#47 / Editorial


In the mid-1990s, the number of Jews in Algeria did not exceed fifty, whereas 150,000 lived there before independence. And yet… a rumor persists. “Jews in Algeria? There are still some. They are numerous, just about everywhere. They hide. They practice their religion in silence. Without showing themselves. Jews in Algeria? Of course, my grandmother knows some… ” This kind of statement circulates in the Algerian streets, like an urban legend. The Jews are an integral part of Algerian history: Algeria certainly does little to preserve traces of their presence, but in this omission of which the cemeteries are the main clues, the secret is passed on. Joseph Benamour evokes this strange distortion that makes the Jews a fantasized Algerian presence, while they remain untraceable in reality.

Disappearing in reality but populating the imagination, this is a Jewish specialty – and one that is so true in Germany that an Israeli artist, fifteen years ago, conceived a project for a Jewish state in Thuringia: Medinat Weimar. This brings to mind Philip Roth’s brilliant and famous novel, Operation Shylock, in which an impostor borrows the novelist’s name to promote his crazy idea: to make European Jews living in Israel return “home” to Poland, Ukraine, Germany… “The time has come to return to what is our real life, the real home of our culture, the Jewish Europe of our ancestors,” said Roth’s character in his 1993 book, adding: “Israel is a land of exile and nothing else, a place of passage, an interlude in European history whose course it is now time to resume.” Ronen Eidelman’s project dates from 2008. It is not about marginalizing Israel or reactivating a diasporic movement, but about thinking about the creation of a second Jewish state, conceived as a plan B: the project oscillates between an eccentric artistic happening and a provocation intended to stimulate our political imagination.

On February 12, the annual march in honor of Lukov, the pro-Nazi Bulgarian Defense Minister of the 1930s, assassinated by Communist resistance fighters in 1943, will take place in Sofia. Emmy and Phebia Barouh told us in words and pictures about “Lukov’s March” which took place last year. This week we re-publish their report, with an update from Emmy Barouh on the atmosphere in Bulgaria at the moment.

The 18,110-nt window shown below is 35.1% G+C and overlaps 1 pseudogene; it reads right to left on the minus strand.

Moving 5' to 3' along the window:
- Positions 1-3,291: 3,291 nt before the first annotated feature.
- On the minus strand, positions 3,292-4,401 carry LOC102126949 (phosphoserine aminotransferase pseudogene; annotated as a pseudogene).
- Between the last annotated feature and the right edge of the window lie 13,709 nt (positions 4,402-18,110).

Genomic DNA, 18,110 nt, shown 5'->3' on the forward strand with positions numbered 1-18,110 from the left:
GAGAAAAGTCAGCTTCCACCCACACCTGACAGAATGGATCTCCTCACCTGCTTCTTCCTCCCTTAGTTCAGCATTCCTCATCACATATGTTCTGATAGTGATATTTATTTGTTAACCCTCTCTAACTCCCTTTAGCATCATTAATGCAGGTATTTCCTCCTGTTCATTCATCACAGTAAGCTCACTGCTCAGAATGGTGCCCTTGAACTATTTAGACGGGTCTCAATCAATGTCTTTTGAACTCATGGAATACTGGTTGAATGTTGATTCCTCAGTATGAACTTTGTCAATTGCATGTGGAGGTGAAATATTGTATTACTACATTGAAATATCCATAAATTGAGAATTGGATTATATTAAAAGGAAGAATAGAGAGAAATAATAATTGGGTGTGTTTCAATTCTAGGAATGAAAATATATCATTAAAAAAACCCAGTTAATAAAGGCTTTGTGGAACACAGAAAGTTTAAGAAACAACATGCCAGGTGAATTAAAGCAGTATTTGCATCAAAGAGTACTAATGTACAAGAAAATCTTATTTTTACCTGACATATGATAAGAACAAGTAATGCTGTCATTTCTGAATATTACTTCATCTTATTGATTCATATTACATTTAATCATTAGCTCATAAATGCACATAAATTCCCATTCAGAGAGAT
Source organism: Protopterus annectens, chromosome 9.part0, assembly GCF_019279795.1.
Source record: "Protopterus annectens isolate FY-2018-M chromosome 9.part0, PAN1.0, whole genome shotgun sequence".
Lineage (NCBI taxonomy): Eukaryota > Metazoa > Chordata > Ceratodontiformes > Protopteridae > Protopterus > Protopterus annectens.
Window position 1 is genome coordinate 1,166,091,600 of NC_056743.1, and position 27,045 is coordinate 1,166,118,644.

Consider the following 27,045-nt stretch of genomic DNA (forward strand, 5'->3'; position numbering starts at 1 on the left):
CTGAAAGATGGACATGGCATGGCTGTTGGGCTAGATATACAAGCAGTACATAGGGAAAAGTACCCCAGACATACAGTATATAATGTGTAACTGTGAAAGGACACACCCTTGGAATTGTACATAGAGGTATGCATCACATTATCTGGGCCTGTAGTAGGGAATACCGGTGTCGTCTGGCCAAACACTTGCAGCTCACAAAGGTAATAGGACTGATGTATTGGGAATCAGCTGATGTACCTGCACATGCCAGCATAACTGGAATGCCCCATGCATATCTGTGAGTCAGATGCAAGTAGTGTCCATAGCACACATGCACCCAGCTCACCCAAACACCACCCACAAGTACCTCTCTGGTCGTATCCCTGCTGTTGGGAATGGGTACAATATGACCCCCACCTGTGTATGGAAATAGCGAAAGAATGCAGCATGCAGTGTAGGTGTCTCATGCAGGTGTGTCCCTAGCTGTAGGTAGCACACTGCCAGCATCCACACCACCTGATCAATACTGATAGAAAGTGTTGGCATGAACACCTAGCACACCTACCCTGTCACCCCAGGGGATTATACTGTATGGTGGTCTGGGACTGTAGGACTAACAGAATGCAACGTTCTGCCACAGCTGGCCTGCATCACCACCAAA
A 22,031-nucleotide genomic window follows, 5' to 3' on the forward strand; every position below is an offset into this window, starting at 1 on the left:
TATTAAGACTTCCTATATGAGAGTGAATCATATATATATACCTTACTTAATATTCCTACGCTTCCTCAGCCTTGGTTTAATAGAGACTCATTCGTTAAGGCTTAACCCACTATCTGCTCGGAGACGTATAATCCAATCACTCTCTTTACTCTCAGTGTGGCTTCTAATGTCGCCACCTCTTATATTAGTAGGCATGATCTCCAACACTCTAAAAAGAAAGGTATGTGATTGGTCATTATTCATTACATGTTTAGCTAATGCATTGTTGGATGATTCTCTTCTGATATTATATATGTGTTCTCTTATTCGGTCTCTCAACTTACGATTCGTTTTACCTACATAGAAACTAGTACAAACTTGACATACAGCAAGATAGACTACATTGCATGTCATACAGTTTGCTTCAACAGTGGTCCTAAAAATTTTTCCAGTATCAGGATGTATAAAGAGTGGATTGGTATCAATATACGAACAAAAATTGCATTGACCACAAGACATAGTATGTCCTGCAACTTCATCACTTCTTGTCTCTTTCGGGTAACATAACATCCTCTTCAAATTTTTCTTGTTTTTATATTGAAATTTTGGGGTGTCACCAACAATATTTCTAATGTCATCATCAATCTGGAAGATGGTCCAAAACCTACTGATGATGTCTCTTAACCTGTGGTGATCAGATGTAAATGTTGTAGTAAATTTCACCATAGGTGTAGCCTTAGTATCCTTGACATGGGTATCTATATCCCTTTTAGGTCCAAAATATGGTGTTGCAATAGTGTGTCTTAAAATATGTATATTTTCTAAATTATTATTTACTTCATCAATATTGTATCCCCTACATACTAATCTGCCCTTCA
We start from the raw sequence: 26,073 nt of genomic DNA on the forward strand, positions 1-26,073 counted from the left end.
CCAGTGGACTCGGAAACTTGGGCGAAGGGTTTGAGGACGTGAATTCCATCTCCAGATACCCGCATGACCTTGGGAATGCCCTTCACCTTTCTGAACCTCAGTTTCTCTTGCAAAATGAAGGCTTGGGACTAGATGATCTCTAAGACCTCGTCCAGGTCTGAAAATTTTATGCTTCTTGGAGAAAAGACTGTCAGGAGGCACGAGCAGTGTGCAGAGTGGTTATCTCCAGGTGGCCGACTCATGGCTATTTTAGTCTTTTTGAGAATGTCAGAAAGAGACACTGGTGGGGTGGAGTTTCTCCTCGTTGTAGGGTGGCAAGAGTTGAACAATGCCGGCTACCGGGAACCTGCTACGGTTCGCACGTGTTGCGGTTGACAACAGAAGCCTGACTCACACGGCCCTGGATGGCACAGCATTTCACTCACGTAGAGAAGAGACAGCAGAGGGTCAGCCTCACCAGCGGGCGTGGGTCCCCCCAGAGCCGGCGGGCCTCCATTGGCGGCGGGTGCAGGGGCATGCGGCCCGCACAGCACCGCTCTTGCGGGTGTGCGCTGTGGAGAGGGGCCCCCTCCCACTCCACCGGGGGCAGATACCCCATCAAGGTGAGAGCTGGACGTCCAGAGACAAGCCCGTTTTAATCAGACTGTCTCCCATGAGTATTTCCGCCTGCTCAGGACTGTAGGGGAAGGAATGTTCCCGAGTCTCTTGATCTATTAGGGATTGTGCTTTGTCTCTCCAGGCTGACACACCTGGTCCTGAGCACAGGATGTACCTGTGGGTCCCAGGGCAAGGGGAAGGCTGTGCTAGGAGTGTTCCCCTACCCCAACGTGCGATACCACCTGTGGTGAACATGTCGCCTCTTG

Sixty years after Algeria’s independence and the departure of the 150,000 Jews who lived there, the question of a Jewish presence in Algeria continues to stir emotions. In the media, among politicians, on social networks, in cafés, the myth is circulating: there are still Jews in Algeria. But what is the reality? The author asks this question, but does the answer really exist?

In 2008, Ronen Eidelman, an Israeli artist living in Germany, founded the movement for the creation of a Jewish state in Thuringia: Medinat Weimar. The artistic project questions, seduces some and horrifies others, makes people react. More than 15 years later, he tells us, from Jerusalem, where he lives today, what led him to imagine such a project, oscillating between eccentric provocation and incitement to debate. An interview in which he talks about German guilt, Herzl as a plastic artist, and a second Jewish state conceived as a plan B…

In Sofia, the “Lukov March” took place in February, an annual event organized for almost twenty years by the Bulgarian National Union – Edelweiss (BNUE). The march commemorates the memory of a pro-Nazi Defense Minister of the thirties, assassinated by Communist resistance fighters in 1943. Every year, the great and good of the European neo-Nazi movement like to gather there. The journalist Emmy Barouh, author of several books on the history of Bulgarian Jews and the memory of the Shoah in her country, was in 2021 in the streets of Sofia: She examined for K. the history and continued relevance of this event. In 2022, she increases her report with an update on the Bulgarian atmosphere of the moment… which has not gotten any better.

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Thanks to the Paris office of the Heinrich Böll Foundation for their cooperation in the design of the magazine’s website.